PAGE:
The decisions you make about your people, processes and technology don’t just impact your firm today. They determine your trajectory over the next five to ten years — even next year. Unfortunately, we often see firms make decisions that cost less, cause the least disruption, or seem the easiest today, but will stunt their growth in the long term. Perhaps worse, we see firms avoid making decisions at all (which, in effect, is a decision).
Many professionals are feeling the pull of change fatigue right now. Others want to wait to focus on technology or process until there’s more certainty. But it’s crucial to create your own certainty. With that in mind, here are five process trends impacting your firm today and how you should address them.
Efficiency to capacity
In the past, firms focused on being more efficient. Now efficiency is a milestone and results from the effective use of technology — we can’t really get more efficiency out of our people without leveraging technology. So your focus should be on consistency rather than efficiency, as consistency allows you to leverage automation.
When we think about the process and technology, we’re looking for consistency. By automating consistent processes, we create the capacity needed to focus on things that add value. Today, we’re leading with capacity. Efficiency is a result of process improvement but is no longer the number one goal.
One big challenge to focusing on consistency is eliminating personal preferences and moving to the firm preference, and this is leading to crucial conversations. We need to be prepared to have these conversations. If we avoid them, we won’t have consistent processes and will miss out on automation opportunities.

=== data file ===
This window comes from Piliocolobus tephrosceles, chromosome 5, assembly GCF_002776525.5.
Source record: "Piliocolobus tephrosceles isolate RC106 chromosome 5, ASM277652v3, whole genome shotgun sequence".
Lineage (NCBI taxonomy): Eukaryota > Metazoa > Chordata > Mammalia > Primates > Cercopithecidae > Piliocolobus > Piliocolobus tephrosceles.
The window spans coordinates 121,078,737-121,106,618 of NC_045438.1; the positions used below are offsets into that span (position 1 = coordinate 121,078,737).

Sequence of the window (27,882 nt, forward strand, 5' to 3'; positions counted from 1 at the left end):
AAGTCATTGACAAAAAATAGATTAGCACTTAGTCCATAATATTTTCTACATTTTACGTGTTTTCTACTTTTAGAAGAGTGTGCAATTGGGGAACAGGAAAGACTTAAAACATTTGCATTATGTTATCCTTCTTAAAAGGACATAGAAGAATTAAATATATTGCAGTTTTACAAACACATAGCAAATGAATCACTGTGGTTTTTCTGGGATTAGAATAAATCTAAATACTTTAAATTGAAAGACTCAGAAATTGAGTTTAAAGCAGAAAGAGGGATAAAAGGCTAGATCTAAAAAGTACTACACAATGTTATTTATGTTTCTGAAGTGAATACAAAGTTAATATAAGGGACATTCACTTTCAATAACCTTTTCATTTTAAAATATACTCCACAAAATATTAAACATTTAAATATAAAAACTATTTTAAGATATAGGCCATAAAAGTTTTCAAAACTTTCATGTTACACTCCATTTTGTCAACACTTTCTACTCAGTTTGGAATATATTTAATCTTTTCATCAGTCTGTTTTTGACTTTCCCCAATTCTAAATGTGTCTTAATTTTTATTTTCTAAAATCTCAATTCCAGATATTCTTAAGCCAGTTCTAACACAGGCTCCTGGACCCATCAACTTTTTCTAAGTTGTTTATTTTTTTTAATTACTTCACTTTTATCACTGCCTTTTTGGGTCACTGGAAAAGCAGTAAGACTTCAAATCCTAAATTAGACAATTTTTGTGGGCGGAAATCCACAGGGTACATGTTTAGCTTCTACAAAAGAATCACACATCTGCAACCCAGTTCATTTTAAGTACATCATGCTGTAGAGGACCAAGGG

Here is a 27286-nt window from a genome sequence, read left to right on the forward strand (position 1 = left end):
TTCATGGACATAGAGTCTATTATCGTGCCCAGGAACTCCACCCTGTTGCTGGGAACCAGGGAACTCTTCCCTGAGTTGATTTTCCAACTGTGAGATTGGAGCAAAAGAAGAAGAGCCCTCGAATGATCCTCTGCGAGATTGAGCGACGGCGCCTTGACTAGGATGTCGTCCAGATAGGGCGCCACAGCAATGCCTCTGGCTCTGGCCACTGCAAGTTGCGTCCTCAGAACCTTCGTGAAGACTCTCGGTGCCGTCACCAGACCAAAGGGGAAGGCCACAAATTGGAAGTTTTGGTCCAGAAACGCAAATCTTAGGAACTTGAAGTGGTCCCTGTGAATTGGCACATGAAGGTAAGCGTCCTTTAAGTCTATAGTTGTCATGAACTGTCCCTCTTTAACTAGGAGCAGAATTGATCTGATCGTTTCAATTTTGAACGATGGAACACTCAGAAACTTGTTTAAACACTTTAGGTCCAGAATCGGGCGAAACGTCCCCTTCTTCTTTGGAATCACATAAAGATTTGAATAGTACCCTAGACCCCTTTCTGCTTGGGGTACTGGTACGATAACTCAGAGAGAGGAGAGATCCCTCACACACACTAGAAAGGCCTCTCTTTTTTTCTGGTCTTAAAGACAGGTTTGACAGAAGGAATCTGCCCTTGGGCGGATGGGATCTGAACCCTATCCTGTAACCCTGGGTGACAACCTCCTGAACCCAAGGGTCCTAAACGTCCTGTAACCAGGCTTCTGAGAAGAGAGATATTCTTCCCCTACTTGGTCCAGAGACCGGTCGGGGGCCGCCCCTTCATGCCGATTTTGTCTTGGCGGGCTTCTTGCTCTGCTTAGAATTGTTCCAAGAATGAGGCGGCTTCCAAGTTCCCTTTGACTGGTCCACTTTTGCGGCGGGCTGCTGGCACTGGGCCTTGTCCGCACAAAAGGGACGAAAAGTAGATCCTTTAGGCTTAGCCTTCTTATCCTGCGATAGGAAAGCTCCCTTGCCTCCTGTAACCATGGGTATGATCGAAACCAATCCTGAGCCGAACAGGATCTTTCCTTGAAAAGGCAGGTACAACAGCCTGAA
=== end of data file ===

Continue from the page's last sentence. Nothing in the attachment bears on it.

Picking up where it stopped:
Implementation and process metrics and analytics
Firms are using workflow software and tools like Power BI to track process performance metrics. We’re no longer relying on metrics of realization alone.
Workflow management continues to evolve into business process management. These are also tied to performance and accountability metrics. Firms that have the most success are keeping their metrics visible and transparent.
Process finds a home in operations
True process improvement in your firm isn’t confined to your tax or assurance department or any other silo. It involves every person at every level of the firm because every role is doing something that brings value to clients. That’s why process deserves a home in operations.
Giving process a home in operations involves:
Budgeting for process improvement as a line item
Acknowledging that process improvement starts with and supports the firm’s strategic plan
Tying process to performance
Thinking of process beyond compliance
Putting a person in charge of process improvement
Automate, upskill, eliminate
As firms work on process improvement initiatives, they should be determining which tasks to automate, which ones should just not be done anymore, and which could be leveraged more effectively. This way of thinking aligns with the transition from the pyramid to the diamond.